Brentsville-Acting School Board Member Reflects on Past Year

| October 10, 2017 | 0 Comments | Education

Brentsville temporary School Board member Shawn Brann advocates for Code of Ethics.

Prince William County School Board and the school community said goodbye to Shawn Brann, Oct. 4, as he participated in his last meeting as Acting-Representative of the Brentsville District.

Over the past year, Brann served in place of Brentsville School Board Representative Gil Trenum. Trenum, a reservists, was called into activity duty in the Horn of Africa for the 2016-17 school year.

After a dispute over how to seat his replacement, the board elected Brann, one of three citizens Trenum recommended to take his place.

At the Oct. 4 school board meeting, citizens had praise for Brann for filling in during a tough year for the board and representing them well.

Bristow Beat recently sat down with Brann, allowing him to reflect upon the past year with the school board and to talk about what challenges lie on the horizon.

For the last year, Brann said Trenum has acted like a mentor to him.

“Gil and I would talk once every two to every three weeks, we’d communicate over email,” said Brann. “He let me know from the beginning that the decisions would be mine.”

In informing his decisions, Brann said he often drew upon his experience as a Prince William County high school teacher, and reflected on what it was like to be in the classroom. It made him strong advocate for teachers and students.

“Raises [for school employees] are important to me,” said Brann “I knew how hard I was working. The papers I took home on nights and weekends. I could relate to that experience.”

He said he also sought insight from Prince William Education Association.

However, Brann also served during a year that was rife with controversy. Several times the school board voted against building a larger 13th high school.

Perhaps even more public, Chairman Ryan Sawyers was involved in several lawsuits, including one against the Superintendent and School Division Counsel. At the Sept. 20 meeting, Brann voted in the majority to censure Sawyers.

Brann declined to comment on the chairman; instead, emphasizing current board members are working hard to serve their constituents and do right by the students.

“We are clearly works in progress. We are still learning,” said Brann. “It’s new profession [for most of us] and it is a part time one; we are doing our best, and we will get better.”

Brann, who did not run in a formal election, leans conservative, but  regularly talks with members of both parties. He does not think the school board needs to reflect partisanship.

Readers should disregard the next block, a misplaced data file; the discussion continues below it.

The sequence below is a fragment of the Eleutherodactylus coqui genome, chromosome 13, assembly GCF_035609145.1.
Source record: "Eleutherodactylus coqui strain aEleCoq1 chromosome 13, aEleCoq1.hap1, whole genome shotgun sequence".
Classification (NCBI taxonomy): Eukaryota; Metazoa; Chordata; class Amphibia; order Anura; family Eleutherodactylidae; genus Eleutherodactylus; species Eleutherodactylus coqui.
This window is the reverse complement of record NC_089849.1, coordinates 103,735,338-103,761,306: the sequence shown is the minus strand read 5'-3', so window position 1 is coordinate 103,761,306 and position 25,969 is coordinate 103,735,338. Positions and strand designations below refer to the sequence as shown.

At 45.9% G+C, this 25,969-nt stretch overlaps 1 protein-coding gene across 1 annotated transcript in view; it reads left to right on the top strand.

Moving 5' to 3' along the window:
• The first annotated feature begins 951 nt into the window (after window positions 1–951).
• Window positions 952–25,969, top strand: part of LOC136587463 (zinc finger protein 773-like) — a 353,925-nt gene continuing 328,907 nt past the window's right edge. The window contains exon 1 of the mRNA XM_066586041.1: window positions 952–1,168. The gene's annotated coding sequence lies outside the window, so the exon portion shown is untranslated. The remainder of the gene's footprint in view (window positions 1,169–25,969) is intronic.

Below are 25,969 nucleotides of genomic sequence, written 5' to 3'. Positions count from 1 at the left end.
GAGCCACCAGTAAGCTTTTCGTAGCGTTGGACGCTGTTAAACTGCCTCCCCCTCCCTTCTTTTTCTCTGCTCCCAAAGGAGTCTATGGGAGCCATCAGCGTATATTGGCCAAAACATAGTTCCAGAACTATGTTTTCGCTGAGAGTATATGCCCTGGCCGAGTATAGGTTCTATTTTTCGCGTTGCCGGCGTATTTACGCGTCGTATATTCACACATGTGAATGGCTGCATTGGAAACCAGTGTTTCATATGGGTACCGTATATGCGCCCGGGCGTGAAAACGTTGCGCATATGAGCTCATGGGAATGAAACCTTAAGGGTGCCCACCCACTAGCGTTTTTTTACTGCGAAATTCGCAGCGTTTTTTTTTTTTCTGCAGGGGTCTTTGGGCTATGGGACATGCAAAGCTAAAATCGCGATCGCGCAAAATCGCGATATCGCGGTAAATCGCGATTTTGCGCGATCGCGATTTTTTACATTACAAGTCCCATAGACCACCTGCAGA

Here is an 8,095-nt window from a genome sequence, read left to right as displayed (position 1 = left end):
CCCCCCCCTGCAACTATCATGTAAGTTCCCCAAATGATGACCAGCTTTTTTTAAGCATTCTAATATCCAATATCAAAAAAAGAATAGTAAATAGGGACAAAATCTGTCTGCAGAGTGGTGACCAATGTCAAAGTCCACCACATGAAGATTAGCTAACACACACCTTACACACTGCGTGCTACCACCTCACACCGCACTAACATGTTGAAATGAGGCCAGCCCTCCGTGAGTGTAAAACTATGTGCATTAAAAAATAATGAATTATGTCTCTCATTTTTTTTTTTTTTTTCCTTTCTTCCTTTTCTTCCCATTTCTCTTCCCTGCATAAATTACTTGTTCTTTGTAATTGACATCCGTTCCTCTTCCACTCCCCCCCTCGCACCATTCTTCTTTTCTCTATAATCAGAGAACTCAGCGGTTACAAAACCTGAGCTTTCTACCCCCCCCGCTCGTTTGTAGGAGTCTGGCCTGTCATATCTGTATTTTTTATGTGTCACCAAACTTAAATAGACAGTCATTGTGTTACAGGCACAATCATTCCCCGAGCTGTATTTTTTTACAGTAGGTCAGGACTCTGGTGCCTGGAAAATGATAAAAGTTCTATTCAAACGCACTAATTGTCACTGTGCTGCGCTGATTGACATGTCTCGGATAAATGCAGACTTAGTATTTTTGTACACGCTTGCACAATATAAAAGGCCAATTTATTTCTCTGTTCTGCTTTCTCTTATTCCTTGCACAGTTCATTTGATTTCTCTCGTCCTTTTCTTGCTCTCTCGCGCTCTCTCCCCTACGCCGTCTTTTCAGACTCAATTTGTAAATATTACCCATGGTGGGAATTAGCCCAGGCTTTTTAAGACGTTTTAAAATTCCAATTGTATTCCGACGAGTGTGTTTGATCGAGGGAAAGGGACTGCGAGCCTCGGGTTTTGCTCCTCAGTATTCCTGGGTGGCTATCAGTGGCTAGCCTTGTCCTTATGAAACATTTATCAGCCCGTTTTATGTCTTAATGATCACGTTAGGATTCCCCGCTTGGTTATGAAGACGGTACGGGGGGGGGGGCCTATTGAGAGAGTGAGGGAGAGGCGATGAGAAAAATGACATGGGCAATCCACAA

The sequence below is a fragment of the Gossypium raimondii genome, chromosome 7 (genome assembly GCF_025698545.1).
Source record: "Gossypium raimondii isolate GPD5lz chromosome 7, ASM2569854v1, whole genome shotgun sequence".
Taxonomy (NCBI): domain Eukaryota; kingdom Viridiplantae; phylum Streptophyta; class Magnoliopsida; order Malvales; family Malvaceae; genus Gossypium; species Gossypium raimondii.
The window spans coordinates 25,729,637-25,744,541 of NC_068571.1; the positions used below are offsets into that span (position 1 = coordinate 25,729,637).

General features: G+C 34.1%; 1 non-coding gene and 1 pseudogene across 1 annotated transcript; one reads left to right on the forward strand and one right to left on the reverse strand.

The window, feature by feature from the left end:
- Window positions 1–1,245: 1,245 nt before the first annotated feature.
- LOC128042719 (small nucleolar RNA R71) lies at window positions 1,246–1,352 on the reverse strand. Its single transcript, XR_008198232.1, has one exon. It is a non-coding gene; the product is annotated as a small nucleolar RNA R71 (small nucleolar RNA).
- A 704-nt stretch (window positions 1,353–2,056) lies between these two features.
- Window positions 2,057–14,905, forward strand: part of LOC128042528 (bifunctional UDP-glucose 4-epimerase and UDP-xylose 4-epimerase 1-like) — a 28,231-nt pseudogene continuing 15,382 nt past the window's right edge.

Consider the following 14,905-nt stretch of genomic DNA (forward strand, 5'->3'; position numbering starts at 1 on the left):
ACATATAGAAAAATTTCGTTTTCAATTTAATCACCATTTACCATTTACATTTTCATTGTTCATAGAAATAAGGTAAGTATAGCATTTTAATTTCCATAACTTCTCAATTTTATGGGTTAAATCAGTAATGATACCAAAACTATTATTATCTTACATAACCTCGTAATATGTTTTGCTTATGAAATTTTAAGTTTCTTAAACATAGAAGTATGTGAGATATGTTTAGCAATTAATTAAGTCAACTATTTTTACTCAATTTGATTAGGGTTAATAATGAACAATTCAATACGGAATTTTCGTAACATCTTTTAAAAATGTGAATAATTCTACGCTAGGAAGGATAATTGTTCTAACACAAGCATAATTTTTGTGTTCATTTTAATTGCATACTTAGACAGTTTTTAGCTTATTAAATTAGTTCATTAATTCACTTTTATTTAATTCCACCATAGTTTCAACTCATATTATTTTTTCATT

“I think it is more political than it needs to be. It’s a nonpartisan position,” he said.

However, he is hopeful to see members of both parties coming together on various votes.

“People can work together if their hearts are in the right place,” he said.

Brann counts securing $10.6 million for the 13th high school from the board of county supervisors a huge accomplishment for the Brentsville District. The “PRICE Design” will seats 500 more students and should alleviate overcrowding at surrounding schools. “I think we will have some time before it reaches capacity” Brann said.

He feels construction of new schools in the Brentsville District is finally keeping up with development, and a joint CIP committee can help the county tackle overcrowded schools in the eastern end of the county.

It’s two boards working together to look for solutions to building new schools and looking into overcrowding. I think we did some positive things in the CIP were that we were able to move up some of the projects on the eastern end [in the last budget.] I was glad personally that I got to be part of our first joint CIP process team and to get that ball rolling. I’m anxious to see what they come up with.

While everyone is talking CIP and class sizes gets a lot of publicity, Brann names closing the achievement gap is the schools’ number one challenge. He wants to see the school division every student with the opportunity to succeed.

“It’s still a big challenge; special education is still a concern,” said Brann, explaining that the school division could use more general and specialized special education teachers such as autism specialists.

Overall, Brann said his favorite part of being a board member was getting out into the schools.

“I discovered that I received a lot of help from just talking to principals and teachers. [I’d ask] what do you need from us as school board members?” said Brann. “They are very open expressing what they think they needed.”

Brann praised other board members for doing incredible jobs of visiting schools as well.

Brann said he has no plans to run for school board again because he happy with Brentsville’s current leadership.

I been asked that question a lot lately. I feel like I did a good job. I’m very happy people think highly enough of me to consider me for a position in the future. We are lucky that Gil Trenum is our school board representative, and if he wants to run until the end of time, I will keep voting for him as our representative.

© 2017, Bristow Beat. All rights reserved.

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